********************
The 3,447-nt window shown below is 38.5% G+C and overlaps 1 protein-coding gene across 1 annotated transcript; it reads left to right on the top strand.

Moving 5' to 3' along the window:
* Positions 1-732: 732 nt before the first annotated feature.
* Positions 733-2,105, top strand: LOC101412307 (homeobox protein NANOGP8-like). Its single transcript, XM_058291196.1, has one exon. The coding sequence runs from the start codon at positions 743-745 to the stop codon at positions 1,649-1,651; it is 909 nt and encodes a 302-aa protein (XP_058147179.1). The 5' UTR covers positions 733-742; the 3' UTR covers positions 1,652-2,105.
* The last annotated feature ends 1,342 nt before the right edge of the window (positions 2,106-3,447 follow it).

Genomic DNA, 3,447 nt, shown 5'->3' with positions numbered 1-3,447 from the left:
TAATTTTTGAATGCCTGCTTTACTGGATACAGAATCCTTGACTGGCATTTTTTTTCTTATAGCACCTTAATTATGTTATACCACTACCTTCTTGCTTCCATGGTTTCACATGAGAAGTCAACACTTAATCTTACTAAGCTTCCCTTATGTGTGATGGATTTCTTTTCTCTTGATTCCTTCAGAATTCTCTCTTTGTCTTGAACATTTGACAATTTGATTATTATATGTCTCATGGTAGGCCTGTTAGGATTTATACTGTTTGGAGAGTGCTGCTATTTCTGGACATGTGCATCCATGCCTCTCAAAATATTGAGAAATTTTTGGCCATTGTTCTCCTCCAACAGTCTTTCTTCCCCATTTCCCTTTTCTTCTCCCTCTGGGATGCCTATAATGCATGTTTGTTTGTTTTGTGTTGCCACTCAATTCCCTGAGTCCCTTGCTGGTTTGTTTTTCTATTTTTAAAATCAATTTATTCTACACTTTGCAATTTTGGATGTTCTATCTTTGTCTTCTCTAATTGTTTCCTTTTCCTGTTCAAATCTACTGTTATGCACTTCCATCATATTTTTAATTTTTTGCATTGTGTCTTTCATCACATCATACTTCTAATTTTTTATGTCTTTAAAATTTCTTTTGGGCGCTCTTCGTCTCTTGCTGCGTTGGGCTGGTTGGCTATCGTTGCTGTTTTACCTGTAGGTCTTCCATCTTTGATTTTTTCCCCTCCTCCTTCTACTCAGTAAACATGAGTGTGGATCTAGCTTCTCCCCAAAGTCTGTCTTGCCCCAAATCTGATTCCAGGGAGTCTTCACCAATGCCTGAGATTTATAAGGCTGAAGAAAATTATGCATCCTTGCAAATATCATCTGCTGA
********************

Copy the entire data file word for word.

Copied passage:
The 3,447-nt window shown below is 38.5% G+C and overlaps 1 protein-coding gene across 1 annotated transcript; it reads left to right on the top strand.

Moving 5' to 3' along the window:
* Positions 1-732: 732 nt before the first annotated feature.
* Positions 733-2,105, top strand: LOC101412307 (homeobox protein NANOGP8-like). Its single transcript, XM_058291196.1, has one exon. The coding sequence runs from the start codon at positions 743-745 to the stop codon at positions 1,649-1,651; it is 909 nt and encodes a 302-aa protein (XP_058147179.1). The 5' UTR covers positions 733-742; the 3' UTR covers positions 1,652-2,105.
* The last annotated feature ends 1,342 nt before the right edge of the window (positions 2,106-3,447 follow it).

Genomic DNA, 3,447 nt, shown 5'->3' with positions numbered 1-3,447 from the left:
TAATTTTTGAATGCCTGCTTTACTGGATACAGAATCCTTGACTGGCATTTTTTTTCTTATAGCACCTTAATTATGTTATACCACTACCTTCTTGCTTCCATGGTTTCACATGAGAAGTCAACACTTAATCTTACTAAGCTTCCCTTATGTGTGATGGATTTCTTTTCTCTTGATTCCTTCAGAATTCTCTCTTTGTCTTGAACATTTGACAATTTGATTATTATATGTCTCATGGTAGGCCTGTTAGGATTTATACTGTTTGGAGAGTGCTGCTATTTCTGGACATGTGCATCCATGCCTCTCAAAATATTGAGAAATTTTTGGCCATTGTTCTCCTCCAACAGTCTTTCTTCCCCATTTCCCTTTTCTTCTCCCTCTGGGATGCCTATAATGCATGTTTGTTTGTTTTGTGTTGCCACTCAATTCCCTGAGTCCCTTGCTGGTTTGTTTTTCTATTTTTAAAATCAATTTATTCTACACTTTGCAATTTTGGATGTTCTATCTTTGTCTTCTCTAATTGTTTCCTTTTCCTGTTCAAATCTACTGTTATGCACTTCCATCATATTTTTAATTTTTTGCATTGTGTCTTTCATCACATCATACTTCTAATTTTTTATGTCTTTAAAATTTCTTTTGGGCGCTCTTCGTCTCTTGCTGCGTTGGGCTGGTTGGCTATCGTTGCTGTTTTACCTGTAGGTCTTCCATCTTTGATTTTTTCCCCTCCTCCTTCTACTCAGTAAACATGAGTGTGGATCTAGCTTCTCCCCAAAGTCTGTCTTGCCCCAAATCTGATTCCAGGGAGTCTTCACCAATGCCTGAGATTTATAAGGCTGAAGAAAATTATGCATCCTTGCAAATATCATCTGCTGA